Monday, 24 February 2014

liguria, italy

Liguria, the extreme south-western part of Northern Italy, lies on the Ligurian Sea. It is therefore the natural outlet to the sea for the upper and middle Po Valley, from which it is separated by the outlying crests of the Alps and the beginning of the Apennines. Although Liguria is the smallest Italian region after Valle d'Aosta and Molise, it has the highest density of population in Italy after Campania and Lombardy. It borders with France to the west, Piedmont and Emilia-Romagna to the north and Tuscany to the east.

the region of Liguria is a slender strip of land at the top of Italy's boot, curving north-westwards around the Mediterranean, stretching from Tuscany to the French border. This area is often known as the 'Italian Riviera' and its seaside resorts and elegant promenades have attracted sun-hungry northern Europeans for more than a century. The generally rocky coastline rises up to inland mountains which are increasingly steep and high towards the north-west where the Maritime Alps (reaching up to over 2,600m in height) meet the sea. This geography has created a famously mild climate benefiting both tourism and the region's renowned gardens.

Liguria spreads in an arch from the mouth of Roia to that of the Magra rivers, embracing the south side of the Ligurian Alps and Apennines (separated by Colle di Cadibona) as well as a large part of the Po Valley flanks. Most of the territory is mountainous or hilly with narrow strips of fairly low terrain along tracts of the coast or near several low alluvial valleys. The highest mountains rise in the west of the region (Mount Saccarello, 2,200 m.) where the landscape becomes decidedly mountainous: to the east, the mountains are lower and the landscape becomes much gentler, broken at intervals by rocky spurs. Numerous valleys penetrate the mountains: those to the south cut mainly across the lie of the mountains, and their rivers are generally fast-flowing torrents; however, the most important valleys (of the Arroscia, Lavagna and Vara rivers) lie longitudinally. To the north of the watershed, the mountains are broken high in the valleys by tributaries of the Po, principally the Tanaro, Bormida di Millesimo, Bormida di Spigno, Scrivia, Trebbia and the Aveto.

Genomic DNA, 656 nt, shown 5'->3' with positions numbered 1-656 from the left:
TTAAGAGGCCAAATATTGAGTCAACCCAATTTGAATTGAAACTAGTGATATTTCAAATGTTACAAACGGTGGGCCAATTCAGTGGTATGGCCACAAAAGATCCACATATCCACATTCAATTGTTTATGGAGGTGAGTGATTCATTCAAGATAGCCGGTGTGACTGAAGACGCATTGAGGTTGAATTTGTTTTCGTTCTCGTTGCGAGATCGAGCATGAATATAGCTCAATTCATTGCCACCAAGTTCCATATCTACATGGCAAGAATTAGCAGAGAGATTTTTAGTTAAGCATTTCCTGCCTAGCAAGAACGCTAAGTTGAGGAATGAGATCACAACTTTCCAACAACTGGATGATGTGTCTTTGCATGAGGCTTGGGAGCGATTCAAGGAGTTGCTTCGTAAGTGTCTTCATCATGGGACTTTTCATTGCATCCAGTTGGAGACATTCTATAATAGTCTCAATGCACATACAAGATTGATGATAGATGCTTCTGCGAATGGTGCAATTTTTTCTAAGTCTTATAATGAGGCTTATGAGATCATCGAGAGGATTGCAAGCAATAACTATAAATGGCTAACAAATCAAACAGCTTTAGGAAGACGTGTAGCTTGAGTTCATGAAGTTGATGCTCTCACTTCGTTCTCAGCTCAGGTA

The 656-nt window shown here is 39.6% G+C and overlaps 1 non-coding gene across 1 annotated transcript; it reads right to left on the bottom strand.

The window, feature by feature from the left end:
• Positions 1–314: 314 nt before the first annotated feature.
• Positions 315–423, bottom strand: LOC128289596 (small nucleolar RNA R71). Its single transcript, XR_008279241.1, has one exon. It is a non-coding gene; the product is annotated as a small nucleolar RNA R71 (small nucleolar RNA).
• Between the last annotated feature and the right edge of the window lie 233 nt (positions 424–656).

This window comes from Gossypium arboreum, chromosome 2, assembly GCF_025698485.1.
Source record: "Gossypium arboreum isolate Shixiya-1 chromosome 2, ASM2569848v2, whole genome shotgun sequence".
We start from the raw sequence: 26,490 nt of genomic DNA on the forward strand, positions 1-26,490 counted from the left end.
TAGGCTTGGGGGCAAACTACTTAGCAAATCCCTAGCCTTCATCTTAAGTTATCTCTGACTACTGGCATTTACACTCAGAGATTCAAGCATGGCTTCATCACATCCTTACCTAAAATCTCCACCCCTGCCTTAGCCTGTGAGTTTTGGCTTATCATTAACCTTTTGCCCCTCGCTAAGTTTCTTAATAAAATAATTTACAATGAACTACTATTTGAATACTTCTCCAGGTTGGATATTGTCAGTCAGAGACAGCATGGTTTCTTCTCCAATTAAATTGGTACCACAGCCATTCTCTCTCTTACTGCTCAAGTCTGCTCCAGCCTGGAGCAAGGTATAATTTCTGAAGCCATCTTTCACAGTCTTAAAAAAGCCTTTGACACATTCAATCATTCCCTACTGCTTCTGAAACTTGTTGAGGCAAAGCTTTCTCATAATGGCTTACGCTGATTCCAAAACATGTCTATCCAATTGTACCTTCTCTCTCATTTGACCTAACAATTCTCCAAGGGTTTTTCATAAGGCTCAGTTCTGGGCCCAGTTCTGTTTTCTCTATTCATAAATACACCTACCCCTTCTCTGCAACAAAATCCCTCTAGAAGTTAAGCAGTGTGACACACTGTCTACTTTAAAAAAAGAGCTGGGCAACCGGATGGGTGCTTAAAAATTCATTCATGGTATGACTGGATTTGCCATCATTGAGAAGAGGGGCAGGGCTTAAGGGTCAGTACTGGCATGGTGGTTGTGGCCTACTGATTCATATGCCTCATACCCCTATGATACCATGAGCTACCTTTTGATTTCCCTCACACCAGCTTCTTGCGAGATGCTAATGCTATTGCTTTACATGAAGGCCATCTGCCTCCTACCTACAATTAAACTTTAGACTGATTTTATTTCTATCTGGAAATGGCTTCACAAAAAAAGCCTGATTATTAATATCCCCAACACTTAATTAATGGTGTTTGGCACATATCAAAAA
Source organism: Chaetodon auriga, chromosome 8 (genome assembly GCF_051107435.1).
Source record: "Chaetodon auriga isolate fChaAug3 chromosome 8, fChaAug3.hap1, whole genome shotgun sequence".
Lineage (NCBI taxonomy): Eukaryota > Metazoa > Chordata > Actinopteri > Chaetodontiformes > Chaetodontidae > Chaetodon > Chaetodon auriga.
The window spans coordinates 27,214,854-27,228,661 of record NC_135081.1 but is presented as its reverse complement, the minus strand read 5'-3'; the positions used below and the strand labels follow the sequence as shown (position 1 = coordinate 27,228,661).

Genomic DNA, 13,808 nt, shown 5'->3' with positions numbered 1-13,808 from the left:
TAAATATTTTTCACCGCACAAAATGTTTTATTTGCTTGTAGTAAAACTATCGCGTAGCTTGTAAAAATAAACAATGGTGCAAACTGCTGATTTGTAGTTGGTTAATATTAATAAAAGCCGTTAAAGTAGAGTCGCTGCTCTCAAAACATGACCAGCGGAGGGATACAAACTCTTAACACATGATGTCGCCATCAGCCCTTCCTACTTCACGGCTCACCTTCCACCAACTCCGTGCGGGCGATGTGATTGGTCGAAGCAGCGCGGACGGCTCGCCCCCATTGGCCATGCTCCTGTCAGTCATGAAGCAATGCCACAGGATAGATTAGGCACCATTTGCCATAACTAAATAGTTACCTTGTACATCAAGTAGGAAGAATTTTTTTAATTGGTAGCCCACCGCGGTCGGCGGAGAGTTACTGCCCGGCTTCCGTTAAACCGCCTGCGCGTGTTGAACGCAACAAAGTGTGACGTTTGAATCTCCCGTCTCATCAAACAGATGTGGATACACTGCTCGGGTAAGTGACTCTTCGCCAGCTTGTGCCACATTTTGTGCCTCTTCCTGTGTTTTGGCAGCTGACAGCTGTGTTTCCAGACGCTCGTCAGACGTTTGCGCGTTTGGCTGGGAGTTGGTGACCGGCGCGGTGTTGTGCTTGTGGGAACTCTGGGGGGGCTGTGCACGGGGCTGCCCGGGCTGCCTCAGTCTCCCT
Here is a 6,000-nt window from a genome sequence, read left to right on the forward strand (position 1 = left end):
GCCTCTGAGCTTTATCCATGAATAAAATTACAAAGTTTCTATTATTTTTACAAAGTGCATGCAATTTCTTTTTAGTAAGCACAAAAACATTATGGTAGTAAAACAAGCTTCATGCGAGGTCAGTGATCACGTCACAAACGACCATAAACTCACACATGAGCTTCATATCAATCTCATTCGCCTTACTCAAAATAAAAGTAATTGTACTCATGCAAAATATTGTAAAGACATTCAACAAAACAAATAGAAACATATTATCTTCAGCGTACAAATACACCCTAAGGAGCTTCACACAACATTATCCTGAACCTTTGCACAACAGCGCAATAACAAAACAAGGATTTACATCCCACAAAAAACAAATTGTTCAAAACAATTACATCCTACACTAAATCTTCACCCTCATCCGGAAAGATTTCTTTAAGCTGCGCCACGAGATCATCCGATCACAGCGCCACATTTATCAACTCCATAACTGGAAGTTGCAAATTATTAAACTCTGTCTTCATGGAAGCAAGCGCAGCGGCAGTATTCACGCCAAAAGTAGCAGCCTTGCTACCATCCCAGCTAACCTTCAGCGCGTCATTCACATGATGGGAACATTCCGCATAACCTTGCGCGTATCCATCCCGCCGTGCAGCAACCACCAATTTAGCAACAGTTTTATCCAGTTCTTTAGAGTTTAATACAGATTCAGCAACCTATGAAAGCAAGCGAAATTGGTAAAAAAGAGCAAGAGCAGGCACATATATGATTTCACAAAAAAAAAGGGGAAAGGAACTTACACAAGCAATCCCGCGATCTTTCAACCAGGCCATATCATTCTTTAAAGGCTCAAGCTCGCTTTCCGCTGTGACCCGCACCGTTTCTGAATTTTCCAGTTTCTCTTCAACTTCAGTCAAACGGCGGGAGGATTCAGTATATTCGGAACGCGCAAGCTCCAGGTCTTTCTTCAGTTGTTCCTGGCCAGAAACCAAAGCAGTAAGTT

The southerly exposition of most of the region, the lie of the mountains providing protection against continental influxes from the Po Valley and the long stretch of coastline are the principal factors making for the particularly mild climate of most of Liguria. On the southern side, the climate is typically Mediterranean with limited variations in temperature, mild winters and cool ventilated summers; in the higher inland areas and the Po Valley side it becomes increasingly continental. The precipitations are more abundant in autumn and winter, increasing from west to east; in the high basins of the Trebbia and Aveto rivers, they exceed 2,000 mm./year, reaching as much as 3,000 mm. in some areas. 

The only major city in Liguria, located right in the middle of its coastline, is the historic port of Genoa, once one of the Mediterranean's great powers. The coast to the west of Genoa, dotted with resorts like Sanremo, is known as the western riviera, the Riviera di Ponente. In the other direction, heading southwards to Tuscany, the coast is called the Riviera di Levante, and encompasses the cliffside villages of the Cinque Terre, and the posh harbour Portofino.

The Ligura region is divided into four provinces: Genova (Genoa), Imperia, La Spezia and Savona.
Ligurian food is filling and delicious. The flower-growing region is also famous for its edible produce: olives, peaches, asparagus, artichokes and tomatoes; speciality dishes include pesto - with pasta or even on pizza - and products based on potatoes and chickpeas. Specially recommended isfarinata, a tasty snack which is made from chickpeas and which is delicious eaten hot in a takeaway.

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